How Fulcrum Helps Customers Deal With Rapidly Changing Raw Materials Prices
Why is it that the roller coasters you get stuck on as an adult are never as fun as the ones you ride as a kid?
Manufacturers that rely on raw materials like lumber or steel have been taken for a brutal ride over the last 12 months as prices skyrocketed, fell almost as quickly as they’d risen, then jumped back up again.
While we’d love to be in a position to single-handedly flatten the markets and make pricing predictable for our customers, that’s really more power than any single company should have. So we’re doing the next best thing: Helping them make sure their shops are ready for whatever the market does.
Last month, we debuted a modification to our quoting tool to allow people to quote material costs based either on their inventory valuation or their most recent vendor pricing. That way, sales people aren’t quoting based on inventory pricing set when costs were lower and eating into the margin of the job without knowing it.
As we work to give our customers greater visibility into — and control of — their shops, this goes a long way toward both goals. Controlling pricing upfront is a great way to ensure that a job has good margins all the way through and that there won’t be a surprise come the end of the month.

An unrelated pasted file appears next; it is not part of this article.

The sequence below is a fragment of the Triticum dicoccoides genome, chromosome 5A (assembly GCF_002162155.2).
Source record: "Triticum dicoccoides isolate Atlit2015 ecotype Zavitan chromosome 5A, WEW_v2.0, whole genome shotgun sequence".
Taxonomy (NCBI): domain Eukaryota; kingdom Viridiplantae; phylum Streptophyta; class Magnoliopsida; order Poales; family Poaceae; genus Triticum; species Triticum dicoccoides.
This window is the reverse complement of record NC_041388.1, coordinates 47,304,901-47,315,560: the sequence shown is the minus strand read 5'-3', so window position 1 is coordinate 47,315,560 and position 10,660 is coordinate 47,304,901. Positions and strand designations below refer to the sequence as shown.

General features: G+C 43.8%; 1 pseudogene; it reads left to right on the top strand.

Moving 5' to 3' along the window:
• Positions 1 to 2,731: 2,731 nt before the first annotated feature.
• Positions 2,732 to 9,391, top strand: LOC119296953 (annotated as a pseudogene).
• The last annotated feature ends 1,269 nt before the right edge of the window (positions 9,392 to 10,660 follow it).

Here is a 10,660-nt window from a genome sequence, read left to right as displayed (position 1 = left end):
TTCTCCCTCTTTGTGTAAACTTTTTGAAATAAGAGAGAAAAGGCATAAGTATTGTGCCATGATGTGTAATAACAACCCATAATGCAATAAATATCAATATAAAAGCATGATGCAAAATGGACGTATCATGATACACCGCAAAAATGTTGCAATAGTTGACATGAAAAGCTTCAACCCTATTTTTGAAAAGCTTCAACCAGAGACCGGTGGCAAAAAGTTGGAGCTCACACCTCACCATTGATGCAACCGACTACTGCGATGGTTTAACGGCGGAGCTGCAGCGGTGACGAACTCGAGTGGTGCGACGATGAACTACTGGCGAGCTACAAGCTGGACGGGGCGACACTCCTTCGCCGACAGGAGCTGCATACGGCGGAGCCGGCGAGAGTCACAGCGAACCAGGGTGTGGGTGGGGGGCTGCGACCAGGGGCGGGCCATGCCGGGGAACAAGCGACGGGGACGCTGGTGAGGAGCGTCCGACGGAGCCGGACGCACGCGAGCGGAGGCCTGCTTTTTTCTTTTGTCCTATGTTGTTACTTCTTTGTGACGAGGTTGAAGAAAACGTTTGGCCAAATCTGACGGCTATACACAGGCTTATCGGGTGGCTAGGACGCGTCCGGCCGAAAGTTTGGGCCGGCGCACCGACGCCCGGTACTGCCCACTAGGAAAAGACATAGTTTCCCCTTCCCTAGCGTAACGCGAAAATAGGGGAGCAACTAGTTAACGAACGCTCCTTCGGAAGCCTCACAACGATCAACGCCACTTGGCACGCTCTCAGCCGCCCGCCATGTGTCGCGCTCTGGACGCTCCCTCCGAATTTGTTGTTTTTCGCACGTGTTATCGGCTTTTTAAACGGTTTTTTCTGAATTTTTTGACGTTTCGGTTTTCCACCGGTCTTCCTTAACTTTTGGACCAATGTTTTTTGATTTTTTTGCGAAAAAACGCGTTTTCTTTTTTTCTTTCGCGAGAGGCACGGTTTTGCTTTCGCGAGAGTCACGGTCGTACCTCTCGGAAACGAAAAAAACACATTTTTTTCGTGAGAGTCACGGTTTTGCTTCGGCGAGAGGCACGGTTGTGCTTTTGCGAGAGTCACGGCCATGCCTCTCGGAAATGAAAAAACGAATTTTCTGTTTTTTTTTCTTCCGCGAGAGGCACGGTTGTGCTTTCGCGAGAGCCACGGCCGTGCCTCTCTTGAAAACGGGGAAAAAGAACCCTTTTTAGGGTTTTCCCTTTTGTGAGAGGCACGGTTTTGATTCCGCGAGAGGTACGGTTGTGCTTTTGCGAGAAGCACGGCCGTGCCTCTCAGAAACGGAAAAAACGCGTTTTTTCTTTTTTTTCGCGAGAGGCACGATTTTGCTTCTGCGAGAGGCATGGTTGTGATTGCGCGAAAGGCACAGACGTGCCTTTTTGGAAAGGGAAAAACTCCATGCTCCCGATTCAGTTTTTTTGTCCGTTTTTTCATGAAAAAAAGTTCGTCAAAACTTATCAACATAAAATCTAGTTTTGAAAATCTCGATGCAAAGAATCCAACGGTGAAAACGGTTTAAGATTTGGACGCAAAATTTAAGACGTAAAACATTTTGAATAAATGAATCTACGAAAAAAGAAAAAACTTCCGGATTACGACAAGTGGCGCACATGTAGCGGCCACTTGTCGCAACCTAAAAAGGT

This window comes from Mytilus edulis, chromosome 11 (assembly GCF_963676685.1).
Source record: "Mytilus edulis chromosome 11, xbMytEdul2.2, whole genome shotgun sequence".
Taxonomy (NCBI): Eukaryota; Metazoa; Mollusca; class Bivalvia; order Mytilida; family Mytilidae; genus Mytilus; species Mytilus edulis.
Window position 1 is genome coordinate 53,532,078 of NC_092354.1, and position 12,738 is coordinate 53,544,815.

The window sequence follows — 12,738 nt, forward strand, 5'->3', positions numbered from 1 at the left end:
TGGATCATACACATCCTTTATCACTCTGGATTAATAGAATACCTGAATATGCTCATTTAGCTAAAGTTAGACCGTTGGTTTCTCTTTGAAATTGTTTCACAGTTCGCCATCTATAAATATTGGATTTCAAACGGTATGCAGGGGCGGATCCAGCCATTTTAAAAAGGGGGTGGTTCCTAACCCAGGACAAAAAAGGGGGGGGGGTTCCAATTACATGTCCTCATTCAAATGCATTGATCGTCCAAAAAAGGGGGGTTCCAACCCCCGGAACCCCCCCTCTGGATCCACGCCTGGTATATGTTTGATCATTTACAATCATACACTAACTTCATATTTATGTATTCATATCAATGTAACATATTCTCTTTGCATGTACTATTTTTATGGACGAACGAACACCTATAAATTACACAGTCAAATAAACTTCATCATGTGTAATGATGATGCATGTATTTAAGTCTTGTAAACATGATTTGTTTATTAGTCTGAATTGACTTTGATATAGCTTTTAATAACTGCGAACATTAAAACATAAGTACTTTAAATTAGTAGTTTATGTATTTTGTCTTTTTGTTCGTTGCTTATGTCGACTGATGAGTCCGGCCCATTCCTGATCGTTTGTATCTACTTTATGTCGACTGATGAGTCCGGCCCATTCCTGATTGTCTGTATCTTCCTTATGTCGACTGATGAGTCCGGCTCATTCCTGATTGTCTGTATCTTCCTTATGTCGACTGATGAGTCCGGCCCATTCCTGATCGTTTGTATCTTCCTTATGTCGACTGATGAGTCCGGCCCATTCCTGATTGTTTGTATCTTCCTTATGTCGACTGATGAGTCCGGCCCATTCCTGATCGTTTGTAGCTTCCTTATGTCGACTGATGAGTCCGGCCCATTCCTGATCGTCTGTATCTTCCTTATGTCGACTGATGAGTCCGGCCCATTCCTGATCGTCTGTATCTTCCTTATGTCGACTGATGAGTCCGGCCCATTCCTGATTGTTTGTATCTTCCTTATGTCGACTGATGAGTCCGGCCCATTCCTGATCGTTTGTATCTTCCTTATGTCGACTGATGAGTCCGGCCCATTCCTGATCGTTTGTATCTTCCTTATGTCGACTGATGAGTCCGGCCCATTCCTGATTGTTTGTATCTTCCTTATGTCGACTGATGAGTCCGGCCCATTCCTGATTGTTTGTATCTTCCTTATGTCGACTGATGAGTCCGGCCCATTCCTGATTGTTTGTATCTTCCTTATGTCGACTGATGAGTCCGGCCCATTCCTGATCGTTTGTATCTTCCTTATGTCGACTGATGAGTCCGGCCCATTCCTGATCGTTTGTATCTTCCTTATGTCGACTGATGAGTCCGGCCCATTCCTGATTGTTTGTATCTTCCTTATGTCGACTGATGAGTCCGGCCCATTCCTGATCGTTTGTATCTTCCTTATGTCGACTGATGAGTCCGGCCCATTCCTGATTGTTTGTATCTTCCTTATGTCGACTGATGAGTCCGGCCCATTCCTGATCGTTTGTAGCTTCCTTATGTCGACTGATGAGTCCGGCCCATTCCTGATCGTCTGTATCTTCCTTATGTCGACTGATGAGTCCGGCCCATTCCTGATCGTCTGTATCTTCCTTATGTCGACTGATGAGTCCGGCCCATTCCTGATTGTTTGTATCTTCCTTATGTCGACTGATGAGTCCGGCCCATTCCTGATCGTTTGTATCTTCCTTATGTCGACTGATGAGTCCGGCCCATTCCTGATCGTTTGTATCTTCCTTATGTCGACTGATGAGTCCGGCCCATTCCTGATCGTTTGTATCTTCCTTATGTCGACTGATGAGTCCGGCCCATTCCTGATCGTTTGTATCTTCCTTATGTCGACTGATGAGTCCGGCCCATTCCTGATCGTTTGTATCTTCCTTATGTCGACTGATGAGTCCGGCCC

These are the same goals we had when we redesigned the jobs page last year. There is a lot of information that is nice to know, but if having too much in one place obscures the data you really need to know, then having it cluttering up the view is doing more harm than good.
We put the information our customers told us was most actionable front and center, making sure it wasn’t just visible, it was eye-catching. Armed with the right information and with the confidence that it’s always as up-to-date as possible, you can run your business with confidence no matter what the markets are doing.
The market roller coaster is stressful, there’s no doubt about it, but we’re constantly on the lookout for ways we can help our customers not just see what’s coming, but also to make the right adjustments they need to make to keep ahead of the curve.